History - Introduction
Monday 4th June 2007 saw the revival of the Cork City Marathon. It was the first marathon in 21 years in the city and the people of Cork welcomed the event back with tremendous enthusiasm. The city centre was packed with supporters and throughout the suburbs residents lined the roads, creating a festive atmosphere that befitted the occasion.
Alan O'Shea, winner of Cork City Marathon 2007 (ASI Photo)
It was an unusually warm day in the normally temperate city as the temperature soared to 24°C (75.2°F) at its height. Ideal for spectators, but it made the going tough for the participants. To the delight of the spectators (and, okay, to the delight of the somewhat biased organisers too), Bantry AC’s Alan O’Shea won the race in 2:27:36. Alan was unbeaten in road races since February, including a tough Ballycotton 10 earlier in the year. He was the local favourite for the race, but what surprised many was how comfortably Alan took the step up to marathon running. Long may it continue and we all wish Alan many more successful races.
A packed St Patrick’s Street cheered Wieslaw Sosnowski, Eagle AC, home four minutes after Alan. As a former winner of the Longford Marathon, Wieslaw was one of the pre-race favourites and was very closely followed by another local favourite, Roy Fahy of East Cork AC, who crossed the finish line in 2:31:59. Colin Merritt, of Togher AC, finished in 4th place and Cathal O’Connell, of St Finbarr’s AC, came a close 5th in 2:33:32.
Darina Gately, Alan O'Shea & Lord Mayor of Cork, Michael Ahern. (Photo: Miki Barlok)
Congratulations to John Gately, proprietor of the Montenotte Hotel and our 2007 title sponsor, who came home in under 4 hours.
Wieslaw Sosnowski at the 14-mile mark (ASI Photo)
Local man Roy Fahy came home in 3rd position (ASI Photo)
John Gately, owner of the Montenotte Hotel, and sponsor of the Marathon (ASI Photo)
Competing in her 10th marathon, Tracy Guilfoyle, of Kilnaboy AC in Co. Clare, was the first woman across the line. A top-40 finisher in the London Marathon in April, Tracy led the field in Cork from start to finish, comfortably finishing in 3:01:52. She was followed by Mary O’Leary (3:07:51), of FC Perlach, originally from Castletownroche but living in Munich. Sinead Ní Chonchuir (3:11:26), from Crosshaven, continued her impressive recent form by finishing in third place in her first marathon. Ann-Marie Holland came fourth and, despite carrying an injury into the race, Leevale AC’s Angela Shine finished in fifth.
Tracey Guilfoyle, winner of Cork City Marathon 2007 (Photo: ASI Photo)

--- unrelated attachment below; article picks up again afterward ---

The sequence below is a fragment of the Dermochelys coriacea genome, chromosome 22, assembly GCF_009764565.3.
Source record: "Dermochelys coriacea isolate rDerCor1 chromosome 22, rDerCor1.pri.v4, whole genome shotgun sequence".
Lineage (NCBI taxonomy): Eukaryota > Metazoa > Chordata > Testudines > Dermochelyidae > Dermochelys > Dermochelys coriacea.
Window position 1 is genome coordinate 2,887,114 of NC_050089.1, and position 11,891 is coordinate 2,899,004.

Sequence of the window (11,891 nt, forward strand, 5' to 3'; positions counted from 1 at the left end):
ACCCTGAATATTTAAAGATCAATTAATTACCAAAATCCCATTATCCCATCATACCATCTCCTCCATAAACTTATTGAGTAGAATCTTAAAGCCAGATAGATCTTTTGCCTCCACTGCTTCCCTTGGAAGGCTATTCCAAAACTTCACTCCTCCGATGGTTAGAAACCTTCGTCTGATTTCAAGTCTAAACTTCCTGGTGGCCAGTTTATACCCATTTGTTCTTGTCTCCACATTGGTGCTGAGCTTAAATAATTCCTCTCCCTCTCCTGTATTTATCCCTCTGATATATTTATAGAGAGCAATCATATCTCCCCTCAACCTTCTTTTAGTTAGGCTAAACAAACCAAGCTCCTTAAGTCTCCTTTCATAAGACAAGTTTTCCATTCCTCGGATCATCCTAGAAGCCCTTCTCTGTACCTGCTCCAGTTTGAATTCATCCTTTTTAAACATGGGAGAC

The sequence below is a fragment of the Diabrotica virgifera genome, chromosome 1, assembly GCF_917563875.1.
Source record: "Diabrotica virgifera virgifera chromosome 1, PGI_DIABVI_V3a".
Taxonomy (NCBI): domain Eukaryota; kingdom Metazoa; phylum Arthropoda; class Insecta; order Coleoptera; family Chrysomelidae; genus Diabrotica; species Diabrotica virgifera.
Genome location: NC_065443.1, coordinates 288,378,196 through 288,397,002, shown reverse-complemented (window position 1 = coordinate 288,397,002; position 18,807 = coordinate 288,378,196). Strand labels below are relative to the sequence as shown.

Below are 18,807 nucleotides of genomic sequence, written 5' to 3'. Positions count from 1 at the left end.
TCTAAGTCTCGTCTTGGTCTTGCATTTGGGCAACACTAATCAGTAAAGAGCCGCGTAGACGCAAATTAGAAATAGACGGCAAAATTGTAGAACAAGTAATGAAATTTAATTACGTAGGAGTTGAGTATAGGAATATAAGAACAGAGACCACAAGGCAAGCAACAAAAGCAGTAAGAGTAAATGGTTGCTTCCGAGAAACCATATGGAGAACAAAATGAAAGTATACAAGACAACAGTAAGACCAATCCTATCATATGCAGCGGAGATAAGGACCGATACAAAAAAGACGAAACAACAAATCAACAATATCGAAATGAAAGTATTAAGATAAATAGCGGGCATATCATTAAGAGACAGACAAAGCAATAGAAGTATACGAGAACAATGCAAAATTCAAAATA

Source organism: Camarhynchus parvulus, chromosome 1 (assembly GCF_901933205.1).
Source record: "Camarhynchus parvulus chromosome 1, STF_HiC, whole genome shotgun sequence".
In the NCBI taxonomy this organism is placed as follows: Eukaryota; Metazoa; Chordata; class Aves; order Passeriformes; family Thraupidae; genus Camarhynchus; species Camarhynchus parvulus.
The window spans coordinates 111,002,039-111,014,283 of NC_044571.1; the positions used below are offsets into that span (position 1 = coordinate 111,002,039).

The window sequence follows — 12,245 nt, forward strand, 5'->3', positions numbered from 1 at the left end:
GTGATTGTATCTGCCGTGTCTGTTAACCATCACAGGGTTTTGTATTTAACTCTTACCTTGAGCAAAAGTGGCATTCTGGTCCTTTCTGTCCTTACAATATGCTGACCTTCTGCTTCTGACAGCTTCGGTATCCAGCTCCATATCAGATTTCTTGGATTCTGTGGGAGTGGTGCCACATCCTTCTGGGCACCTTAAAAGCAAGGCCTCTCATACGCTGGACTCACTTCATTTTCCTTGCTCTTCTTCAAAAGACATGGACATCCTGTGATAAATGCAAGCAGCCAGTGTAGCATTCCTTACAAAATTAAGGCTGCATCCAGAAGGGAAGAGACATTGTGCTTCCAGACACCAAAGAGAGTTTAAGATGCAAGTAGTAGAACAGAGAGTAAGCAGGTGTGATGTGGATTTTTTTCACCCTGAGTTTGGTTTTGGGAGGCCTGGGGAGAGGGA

As inspiration for those of us who haven’t run any marathons recently, Leevale’s Nollaig Hunter, who only began running in 2006, finished in sixth place!
Nollaig Hunter (Photo: ASI Photo)
Both of our Wheelchair athletes put in strong performances, with Darrell Erwin crossing the line in 2:57:34 and Corkman Jerry Forde coming home in 3:38:09.
Jerry Forde in action on the Cork City Marathon course. (Photo: Miki Barlok)
We’ll produce more detailed stats later in the year, but in the meantime here are a few of the basic figures for the race. Of 1,575 athletes who registered for the full marathon, there were 1,356 finishers. We were delighted to see so many women take part in the race – just over one quarter of all marathon finishers. 12% of the total field came home in under 3.5hrs, with 46% finishing between 3.5–4.5hrs and a further 17% finishing in under 5hrs. More later............
Previous Cork Marathons
The 2007 Cork City Marathon was the first since 1986. The five marathon's in the 80's attracted substantial participants, peaking in 1984 when 1,138 runners took part.
It’s wonderful to hear from people who took part in the 1980’s marathons and we were equally delighted to receive a note from Billy Gallagher, of Ballaghadreen, who won the last two Cork City Marathons, in 1985 & 1986. Billy sent us the following tale of marathon endurance.
“I ran and won the last two Cork City marathons. After finishing the last marathon in 1986 I was very tired, as I had wanted to do a personal best time for the race. At halfway the time was 68.30 and I was feeling great. A new PR looked on the cards, but it started raining and the wind picked up, and running into a head wind really made the going tough. As hard as I ran I kept losing time, so no PR but a good win [in 2:20:12].
Meanwhile my fiancé had spent her time productively while I was running the marathon, busily shopping for more outfits, beachwear, etc. for our honeymoon later on in the summer. So on getting back to the Imperial Hotel, I was looking forward to a hot bath and a brandy and a rest for a few hours. My beloved asked me would I go jogging a few miles with her as she was determined to look her best on the big day. After biting my tongue and counting to ten, I said, “yes love, I would really love to do some more running!” By this stage my leg muscles were so stiff that I would have needed a can of WD40 to loosen them up, but I ran a few miles with Mary through the rain, and it must have been true love because we are still together many miles and 20 years later!”
If you have an interesting story about running in the 1980's Cork Marathon and would be willing to share it with us, we'd love to hear from you.